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Enclavity and Constrained Labour Absortive Capacity in Southern African Economies (Draft)



The fact that the majority of the African labour force continues to be either openly unemployed or under-employed continues when many other developing countries that were similarly placed about three decades ago have made the crucial turn toward more inclusive growth and development continues to be one of the most vexing issues in economic policy analysis. This problem has continued to fester under all kinds of policy regimes thereby belying the usual optimistic assumptions by economists about the long run. Indeed the persistence of this problem remains the Achilles heel of current economic reforms, which appear to have been uncritically embraced as the panacea.

The problem of unemployment and under-employment that afflicts many of the countries in Africa is in this paper being referred to as the problem of the low labour absorptive capacity of African economies with special reference, to Southern African countries. While there may be sufficient consensus regarding the efficacy of certain packages of measures such as stabilisation and structural adjustment programmes in promoting growth, there is still much debate, if not scepticism about the ability of any measures or policies attempted so far, to resolve the perennial problem that afflicts the majority of the labour force in Africa.

The problem of the low labour absorptive capacity of African economies strikes at the heart of the growth and development problematique and should not be dismissed lightly by appealing to the long run impact of trickle down effects or the possibility of people lifting themselves up by their boot-straps as a result of the efficacy of market mechanisms. It is necessary that the debate about the paradigms informing various policy stances be opened anew.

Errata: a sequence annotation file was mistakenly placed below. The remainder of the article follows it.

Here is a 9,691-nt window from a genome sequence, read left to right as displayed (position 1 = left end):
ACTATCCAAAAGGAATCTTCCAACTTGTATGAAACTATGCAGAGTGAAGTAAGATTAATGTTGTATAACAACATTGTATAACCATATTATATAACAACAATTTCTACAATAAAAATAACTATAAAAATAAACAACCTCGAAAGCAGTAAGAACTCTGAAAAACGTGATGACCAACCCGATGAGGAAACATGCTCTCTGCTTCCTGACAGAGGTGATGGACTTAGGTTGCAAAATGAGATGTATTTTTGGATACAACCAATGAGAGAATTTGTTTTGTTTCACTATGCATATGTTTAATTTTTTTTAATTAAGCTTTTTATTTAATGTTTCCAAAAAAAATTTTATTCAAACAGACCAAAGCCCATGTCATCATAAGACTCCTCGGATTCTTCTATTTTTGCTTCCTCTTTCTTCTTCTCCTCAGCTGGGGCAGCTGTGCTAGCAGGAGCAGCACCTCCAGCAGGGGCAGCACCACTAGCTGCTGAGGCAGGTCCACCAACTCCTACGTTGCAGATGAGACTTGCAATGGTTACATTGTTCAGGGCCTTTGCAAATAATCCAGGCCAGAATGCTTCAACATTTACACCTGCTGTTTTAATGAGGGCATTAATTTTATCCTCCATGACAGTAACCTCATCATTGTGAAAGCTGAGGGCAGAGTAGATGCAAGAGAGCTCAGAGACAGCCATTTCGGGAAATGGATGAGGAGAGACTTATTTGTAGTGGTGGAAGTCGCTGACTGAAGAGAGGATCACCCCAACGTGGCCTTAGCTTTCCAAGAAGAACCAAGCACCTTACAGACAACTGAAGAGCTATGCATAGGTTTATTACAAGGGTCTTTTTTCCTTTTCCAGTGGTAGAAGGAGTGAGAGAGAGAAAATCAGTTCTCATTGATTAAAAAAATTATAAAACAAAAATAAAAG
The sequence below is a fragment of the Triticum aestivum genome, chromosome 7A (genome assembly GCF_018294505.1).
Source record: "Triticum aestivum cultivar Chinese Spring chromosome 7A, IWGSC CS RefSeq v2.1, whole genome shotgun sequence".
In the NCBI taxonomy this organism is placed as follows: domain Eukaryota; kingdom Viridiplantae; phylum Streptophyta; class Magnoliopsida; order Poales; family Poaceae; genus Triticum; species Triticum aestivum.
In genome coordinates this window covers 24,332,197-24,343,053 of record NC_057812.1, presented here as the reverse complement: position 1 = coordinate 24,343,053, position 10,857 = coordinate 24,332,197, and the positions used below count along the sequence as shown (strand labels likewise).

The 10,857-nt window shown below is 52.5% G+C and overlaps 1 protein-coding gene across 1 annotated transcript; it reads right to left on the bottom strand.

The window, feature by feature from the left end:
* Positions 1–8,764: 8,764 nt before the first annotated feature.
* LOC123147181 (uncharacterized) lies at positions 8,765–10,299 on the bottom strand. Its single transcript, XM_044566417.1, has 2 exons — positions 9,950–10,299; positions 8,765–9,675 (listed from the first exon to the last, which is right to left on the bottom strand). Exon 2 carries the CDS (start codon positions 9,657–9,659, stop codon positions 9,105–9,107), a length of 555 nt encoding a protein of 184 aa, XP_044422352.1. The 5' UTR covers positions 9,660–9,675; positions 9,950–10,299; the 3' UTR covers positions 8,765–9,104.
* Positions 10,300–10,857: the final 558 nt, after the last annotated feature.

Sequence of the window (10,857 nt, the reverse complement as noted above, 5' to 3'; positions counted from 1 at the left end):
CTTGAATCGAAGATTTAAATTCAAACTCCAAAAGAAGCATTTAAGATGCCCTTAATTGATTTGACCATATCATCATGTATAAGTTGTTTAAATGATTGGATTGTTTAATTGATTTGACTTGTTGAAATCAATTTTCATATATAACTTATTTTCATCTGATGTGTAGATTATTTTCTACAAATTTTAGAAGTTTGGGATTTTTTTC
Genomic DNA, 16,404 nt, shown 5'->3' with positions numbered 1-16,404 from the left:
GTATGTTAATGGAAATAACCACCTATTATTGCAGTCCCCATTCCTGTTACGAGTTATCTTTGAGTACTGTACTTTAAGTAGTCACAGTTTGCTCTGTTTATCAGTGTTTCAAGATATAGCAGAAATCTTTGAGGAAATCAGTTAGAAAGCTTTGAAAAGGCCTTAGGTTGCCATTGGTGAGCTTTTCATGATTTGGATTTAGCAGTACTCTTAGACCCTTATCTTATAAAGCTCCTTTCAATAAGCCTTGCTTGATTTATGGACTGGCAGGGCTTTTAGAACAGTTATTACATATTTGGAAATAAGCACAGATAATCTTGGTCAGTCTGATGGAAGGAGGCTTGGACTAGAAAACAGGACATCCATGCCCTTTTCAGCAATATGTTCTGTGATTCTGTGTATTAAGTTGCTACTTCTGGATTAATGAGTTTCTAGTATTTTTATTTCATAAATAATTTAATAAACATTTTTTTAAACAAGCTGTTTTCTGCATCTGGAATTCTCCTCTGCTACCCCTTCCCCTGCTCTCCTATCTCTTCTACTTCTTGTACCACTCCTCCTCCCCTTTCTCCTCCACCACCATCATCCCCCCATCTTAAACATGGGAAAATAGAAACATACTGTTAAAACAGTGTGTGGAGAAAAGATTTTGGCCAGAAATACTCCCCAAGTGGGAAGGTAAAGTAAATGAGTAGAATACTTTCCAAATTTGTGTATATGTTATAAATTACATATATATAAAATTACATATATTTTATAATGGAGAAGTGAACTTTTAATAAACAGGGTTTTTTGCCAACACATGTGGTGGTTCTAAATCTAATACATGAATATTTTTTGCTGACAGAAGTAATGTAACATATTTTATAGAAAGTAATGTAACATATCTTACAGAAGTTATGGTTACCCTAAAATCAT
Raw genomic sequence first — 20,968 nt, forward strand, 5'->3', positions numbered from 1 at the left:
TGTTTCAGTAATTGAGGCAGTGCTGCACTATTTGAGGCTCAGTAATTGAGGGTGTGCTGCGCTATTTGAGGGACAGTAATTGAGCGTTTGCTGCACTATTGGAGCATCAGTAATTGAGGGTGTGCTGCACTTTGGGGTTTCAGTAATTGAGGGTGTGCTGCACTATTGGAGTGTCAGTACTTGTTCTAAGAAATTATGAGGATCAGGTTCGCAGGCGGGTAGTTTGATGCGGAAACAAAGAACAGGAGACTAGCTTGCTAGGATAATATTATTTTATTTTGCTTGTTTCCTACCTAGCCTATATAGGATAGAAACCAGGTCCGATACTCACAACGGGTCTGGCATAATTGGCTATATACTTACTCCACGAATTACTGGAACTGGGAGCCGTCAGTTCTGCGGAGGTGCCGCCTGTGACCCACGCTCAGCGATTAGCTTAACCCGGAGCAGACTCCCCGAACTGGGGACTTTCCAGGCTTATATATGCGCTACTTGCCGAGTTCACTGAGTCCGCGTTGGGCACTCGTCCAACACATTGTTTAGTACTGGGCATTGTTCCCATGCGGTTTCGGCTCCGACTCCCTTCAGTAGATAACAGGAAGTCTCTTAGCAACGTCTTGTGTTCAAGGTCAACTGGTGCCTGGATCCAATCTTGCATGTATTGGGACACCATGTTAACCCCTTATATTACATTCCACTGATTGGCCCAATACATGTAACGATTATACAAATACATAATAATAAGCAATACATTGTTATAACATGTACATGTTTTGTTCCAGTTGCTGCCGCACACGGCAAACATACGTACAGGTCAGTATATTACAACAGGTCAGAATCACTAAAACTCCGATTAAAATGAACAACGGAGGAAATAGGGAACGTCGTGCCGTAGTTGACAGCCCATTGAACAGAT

This paper resorts to an earlier paradigm initially mooted by Arthur Lewis [Gersowitz, 1983] in a number of his writings within the context of neo-classical analysis but also propagated in various forms by Marxist inspired political analysts of under-development. More recently, the Structuralism school has continued this line of argument but often at the margin of the policy debates. This paradigm is one that looks at African economies as being afflicted by a legacy of enclave growth and development which is partly a legacy of the manner in which capitalism penetrated these countries as late comers on the global development scene; and partly as a consequence of the failure of various policy regimes of both the socialist and market oriented types to address the structural roots of the problem through policies of omission and commission. The paradigm of enclavity would link the problem of the low labour absorptive capacity of African economies to the a structural legacy of economic dualism that is in part self perpetuating, even within a market context that is ideal in terms of current structural adjustment programmes, and in part policy induced, even if inadvertently. The implications of this is that proactive polices are needed in addition to the usual market friendly measures to undo the vicious circle of perpetual under-employment that afflicts the majority of the labour force.


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